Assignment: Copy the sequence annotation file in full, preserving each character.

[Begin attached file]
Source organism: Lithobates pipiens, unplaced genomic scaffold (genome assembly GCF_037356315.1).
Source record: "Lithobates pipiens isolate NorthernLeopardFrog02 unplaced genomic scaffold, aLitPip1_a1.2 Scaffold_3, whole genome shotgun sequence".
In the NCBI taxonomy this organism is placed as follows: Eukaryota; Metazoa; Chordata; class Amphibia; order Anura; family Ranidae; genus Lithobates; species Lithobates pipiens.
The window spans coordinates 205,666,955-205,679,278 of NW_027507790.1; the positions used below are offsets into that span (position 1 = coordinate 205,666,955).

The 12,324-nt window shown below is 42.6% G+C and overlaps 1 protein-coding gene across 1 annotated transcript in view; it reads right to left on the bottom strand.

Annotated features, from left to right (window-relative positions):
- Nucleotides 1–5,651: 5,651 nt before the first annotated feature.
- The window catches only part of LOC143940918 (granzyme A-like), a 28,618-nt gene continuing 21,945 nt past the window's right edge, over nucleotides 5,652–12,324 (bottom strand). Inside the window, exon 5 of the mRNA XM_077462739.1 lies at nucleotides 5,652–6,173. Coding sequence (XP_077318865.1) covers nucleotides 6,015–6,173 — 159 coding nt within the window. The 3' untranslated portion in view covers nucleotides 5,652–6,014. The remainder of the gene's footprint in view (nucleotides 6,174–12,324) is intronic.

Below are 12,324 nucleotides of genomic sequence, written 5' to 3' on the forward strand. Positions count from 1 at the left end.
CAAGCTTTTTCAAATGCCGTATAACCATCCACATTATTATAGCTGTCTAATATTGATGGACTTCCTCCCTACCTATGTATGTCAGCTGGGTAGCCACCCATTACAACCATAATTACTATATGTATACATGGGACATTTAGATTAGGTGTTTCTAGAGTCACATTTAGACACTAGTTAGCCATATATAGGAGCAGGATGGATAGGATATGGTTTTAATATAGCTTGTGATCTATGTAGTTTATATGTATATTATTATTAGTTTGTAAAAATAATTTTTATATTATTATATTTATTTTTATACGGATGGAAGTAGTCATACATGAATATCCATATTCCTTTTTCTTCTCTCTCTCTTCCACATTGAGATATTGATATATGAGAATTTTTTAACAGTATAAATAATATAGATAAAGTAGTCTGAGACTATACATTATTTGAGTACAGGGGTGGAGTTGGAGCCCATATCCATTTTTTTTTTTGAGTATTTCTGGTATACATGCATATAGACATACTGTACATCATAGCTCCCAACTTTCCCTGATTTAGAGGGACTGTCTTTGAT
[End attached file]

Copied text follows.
Source organism: Lithobates pipiens, unplaced genomic scaffold (genome assembly GCF_037356315.1).
Source record: "Lithobates pipiens isolate NorthernLeopardFrog02 unplaced genomic scaffold, aLitPip1_a1.2 Scaffold_3, whole genome shotgun sequence".
In the NCBI taxonomy this organism is placed as follows: Eukaryota; Metazoa; Chordata; class Amphibia; order Anura; family Ranidae; genus Lithobates; species Lithobates pipiens.
The window spans coordinates 205,666,955-205,679,278 of NW_027507790.1; the positions used below are offsets into that span (position 1 = coordinate 205,666,955).

The 12,324-nt window shown below is 42.6% G+C and overlaps 1 protein-coding gene across 1 annotated transcript in view; it reads right to left on the bottom strand.

Annotated features, from left to right (window-relative positions):
- Nucleotides 1–5,651: 5,651 nt before the first annotated feature.
- The window catches only part of LOC143940918 (granzyme A-like), a 28,618-nt gene continuing 21,945 nt past the window's right edge, over nucleotides 5,652–12,324 (bottom strand). Inside the window, exon 5 of the mRNA XM_077462739.1 lies at nucleotides 5,652–6,173. Coding sequence (XP_077318865.1) covers nucleotides 6,015–6,173 — 159 coding nt within the window. The 3' untranslated portion in view covers nucleotides 5,652–6,014. The remainder of the gene's footprint in view (nucleotides 6,174–12,324) is intronic.

Below are 12,324 nucleotides of genomic sequence, written 5' to 3' on the forward strand. Positions count from 1 at the left end.
CAAGCTTTTTCAAATGCCGTATAACCATCCACATTATTATAGCTGTCTAATATTGATGGACTTCCTCCCTACCTATGTATGTCAGCTGGGTAGCCACCCATTACAACCATAATTACTATATGTATACATGGGACATTTAGATTAGGTGTTTCTAGAGTCACATTTAGACACTAGTTAGCCATATATAGGAGCAGGATGGATAGGATATGGTTTTAATATAGCTTGTGATCTATGTAGTTTATATGTATATTATTATTAGTTTGTAAAAATAATTTTTATATTATTATATTTATTTTTATACGGATGGAAGTAGTCATACATGAATATCCATATTCCTTTTTCTTCTCTCTCTCTTCCACATTGAGATATTGATATATGAGAATTTTTTAACAGTATAAATAATATAGATAAAGTAGTCTGAGACTATACATTATTTGAGTACAGGGGTGGAGTTGGAGCCCATATCCATTTTTTTTTTTGAGTATTTCTGGTATACATGCATATAGACATACTGTACATCATAGCTCCCAACTTTCCCTGATTTAGAGGGACTGTCTTTGAT